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Relay for Death, "Natural Incapacity", "Anxiety of the Eye"

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cover imageRelay for Death, the noise(ish) project of twins Rachal and Roxann Spikula, has a brief but exceptionally bizarre history already.  For their debut release Birth of an Older, Much More Ugly Christ, they used only the materials recorded in their hospital room during a three-month medical study, resulting in an empty, depressing, yet gripping work.  Then, after a five-year hiatus, they released both of these late last year.  The two releases are distinctly different from each other, but both uniquely brilliant and fascinating in their discomfort.

Helen Scarsdale Agency/No Rent Records

Natural Incapacity is clearly the more difficult of the two releases.  What is essentially a two hour and 16 minute composition (split across two CDs, which also includes a code to download it as an unbroken piece), the sisters Spikula focus on field recordings taken throughout their current home of Richmond, California, documenting the pollution and environmental decay perfectly via audio.  Unsurprisingly it is not among the most pleasant of sounds, and is nicely accompanied visually by a heavy, rusted metal plate that doubles as the cover art.

The piece is immediately introduced via sloshing noises into a rattling loop; quite obviously a train that itself seems to be rattling on in a precarious state of disrepair.  Incidental sounds are captured as well, but of far less obvious sources.  The two shift the mix here and there, at times to emphasize the heavy low end sounds, at others a bit lighter and less oppressive.  Even though the source material is obviously field recordings, either their placement in the mix or tasteful processing lead to some of the piece sounding entirely unnatural and hard to identify.  The second half of the piece begins with sharp, fizzing like sounds cutting through, but the rest is similar, concluding with a nice false conclusion.  At first it sounds like a simple unmoving wall of noise, but upon closer inspection there is quite a bit going on.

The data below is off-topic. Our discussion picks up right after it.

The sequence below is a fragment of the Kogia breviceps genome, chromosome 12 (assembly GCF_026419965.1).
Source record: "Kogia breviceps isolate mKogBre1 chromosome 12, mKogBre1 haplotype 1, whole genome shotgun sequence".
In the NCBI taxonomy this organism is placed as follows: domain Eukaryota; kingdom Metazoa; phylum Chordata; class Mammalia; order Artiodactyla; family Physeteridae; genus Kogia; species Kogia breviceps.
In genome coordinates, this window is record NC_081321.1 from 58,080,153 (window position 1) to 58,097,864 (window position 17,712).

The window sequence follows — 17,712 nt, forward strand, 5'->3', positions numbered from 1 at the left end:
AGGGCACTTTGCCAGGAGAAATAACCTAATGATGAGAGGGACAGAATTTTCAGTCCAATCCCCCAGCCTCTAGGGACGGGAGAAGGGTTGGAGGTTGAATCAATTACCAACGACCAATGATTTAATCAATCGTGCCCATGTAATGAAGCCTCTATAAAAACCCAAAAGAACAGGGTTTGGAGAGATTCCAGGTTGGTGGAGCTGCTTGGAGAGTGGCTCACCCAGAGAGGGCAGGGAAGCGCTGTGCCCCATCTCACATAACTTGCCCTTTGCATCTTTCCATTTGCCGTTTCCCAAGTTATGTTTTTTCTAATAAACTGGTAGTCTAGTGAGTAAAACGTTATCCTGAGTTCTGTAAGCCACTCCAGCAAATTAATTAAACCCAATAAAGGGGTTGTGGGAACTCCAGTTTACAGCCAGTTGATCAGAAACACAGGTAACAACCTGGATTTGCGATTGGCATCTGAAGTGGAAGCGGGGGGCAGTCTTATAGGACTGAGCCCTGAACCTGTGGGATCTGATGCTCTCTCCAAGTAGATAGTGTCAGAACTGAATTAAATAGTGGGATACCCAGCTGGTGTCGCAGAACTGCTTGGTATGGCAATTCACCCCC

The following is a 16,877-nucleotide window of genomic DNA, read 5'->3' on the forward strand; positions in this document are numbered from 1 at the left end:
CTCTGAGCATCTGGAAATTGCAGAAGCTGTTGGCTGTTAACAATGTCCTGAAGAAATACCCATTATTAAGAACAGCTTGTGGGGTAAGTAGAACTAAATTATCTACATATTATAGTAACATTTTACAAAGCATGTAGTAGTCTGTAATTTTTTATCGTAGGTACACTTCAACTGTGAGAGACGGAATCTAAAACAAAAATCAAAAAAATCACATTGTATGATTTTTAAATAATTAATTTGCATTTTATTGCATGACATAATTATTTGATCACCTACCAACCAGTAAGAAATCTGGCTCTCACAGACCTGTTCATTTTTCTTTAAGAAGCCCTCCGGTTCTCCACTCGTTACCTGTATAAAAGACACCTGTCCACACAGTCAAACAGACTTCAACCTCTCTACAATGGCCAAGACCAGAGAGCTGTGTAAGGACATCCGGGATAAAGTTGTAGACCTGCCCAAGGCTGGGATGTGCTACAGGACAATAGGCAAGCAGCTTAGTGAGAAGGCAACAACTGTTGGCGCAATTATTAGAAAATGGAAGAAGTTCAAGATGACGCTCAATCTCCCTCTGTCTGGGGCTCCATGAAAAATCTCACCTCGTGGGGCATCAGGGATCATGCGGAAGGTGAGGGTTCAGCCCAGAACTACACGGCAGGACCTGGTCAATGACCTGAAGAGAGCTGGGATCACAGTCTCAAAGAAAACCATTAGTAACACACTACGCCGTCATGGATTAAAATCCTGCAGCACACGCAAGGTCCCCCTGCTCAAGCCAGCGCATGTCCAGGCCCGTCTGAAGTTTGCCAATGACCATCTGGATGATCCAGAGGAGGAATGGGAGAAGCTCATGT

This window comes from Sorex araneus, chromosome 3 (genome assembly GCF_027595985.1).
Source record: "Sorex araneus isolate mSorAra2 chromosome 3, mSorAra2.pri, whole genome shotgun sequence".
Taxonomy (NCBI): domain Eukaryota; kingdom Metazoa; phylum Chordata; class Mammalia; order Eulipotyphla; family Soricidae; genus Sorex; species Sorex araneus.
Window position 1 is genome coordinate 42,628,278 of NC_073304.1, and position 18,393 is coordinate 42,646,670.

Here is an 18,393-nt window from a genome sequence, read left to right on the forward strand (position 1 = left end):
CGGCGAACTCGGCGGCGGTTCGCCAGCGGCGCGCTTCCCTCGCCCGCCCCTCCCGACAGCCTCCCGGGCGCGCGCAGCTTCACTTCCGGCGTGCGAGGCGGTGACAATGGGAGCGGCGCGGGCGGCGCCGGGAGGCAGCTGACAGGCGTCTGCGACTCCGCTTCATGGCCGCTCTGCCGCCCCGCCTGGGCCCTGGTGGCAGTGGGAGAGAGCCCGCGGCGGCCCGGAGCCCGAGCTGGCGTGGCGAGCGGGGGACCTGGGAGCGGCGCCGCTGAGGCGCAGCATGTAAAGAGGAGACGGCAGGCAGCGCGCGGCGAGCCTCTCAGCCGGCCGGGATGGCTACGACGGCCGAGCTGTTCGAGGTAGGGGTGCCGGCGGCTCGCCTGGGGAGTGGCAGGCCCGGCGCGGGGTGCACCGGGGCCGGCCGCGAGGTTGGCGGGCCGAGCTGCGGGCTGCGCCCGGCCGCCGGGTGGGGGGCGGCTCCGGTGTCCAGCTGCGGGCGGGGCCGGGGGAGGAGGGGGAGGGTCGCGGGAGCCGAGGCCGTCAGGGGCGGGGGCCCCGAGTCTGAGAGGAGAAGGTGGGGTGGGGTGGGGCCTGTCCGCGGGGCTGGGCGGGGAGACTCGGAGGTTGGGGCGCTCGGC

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cover imageAnxiety of the Eye, however, is a more diverse and varied work.  Again, the tape is constructed entirely from field recordings, this time from the desolation of Death Valley, California, but there is more in the way of changing dynamics and varied source material.  "Anxiety of the Eye" leads off with a weird buzzing pattern that almost sounds like an old computer data cassette, complete with the pseudo-rhythms that end up being perceptible.  Afterwards more evident recordings can be heard:  crickets and rushing water but offset by some big, reverberating bangs that are almost percussive (but not rhythmic).  Past that the duo trade in echoing, metallic noise bursts punctuated with expansive spaces, concluding the piece with crunching textured loops and sputtering electronic-like sounds.

For "Western Sensorium," the mood is a bit more ominous.  Erratic tones underscore what sounds like swarms of locusts, with the foreboding elements staying more sustained.  Later what sounds like a mass of ringing bells and synth-like noises pop up, staying nice and varied within this structure.  Considering the source of this material, the Spikulas capture the vastness and depth of the environment exceptionally well just with the audio.  The latter portions of the composition have a dreamlike drift quality to them, with the occasional shrill noise burst (like on the other half) before fading off bleakly.

Both of these new Relay for Death albums showcase the unique sounds and structures of Rachal and Roxann Spikula, but each one focuses on different approaches.  Natural Incapacity is the most audacious of the two, both for its length and intentionally static sound.  Anxiety of the Eye is more diverse, but also less commanding and forceful in its structure.  Each is excellent and complement one another however, so there is no way I can rate one as any better than the other.  They may not be pleasant in the traditional sense, but I know I enjoyed both quite a lot.

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Last Updated on Sunday, 12 March 2017 22:33  


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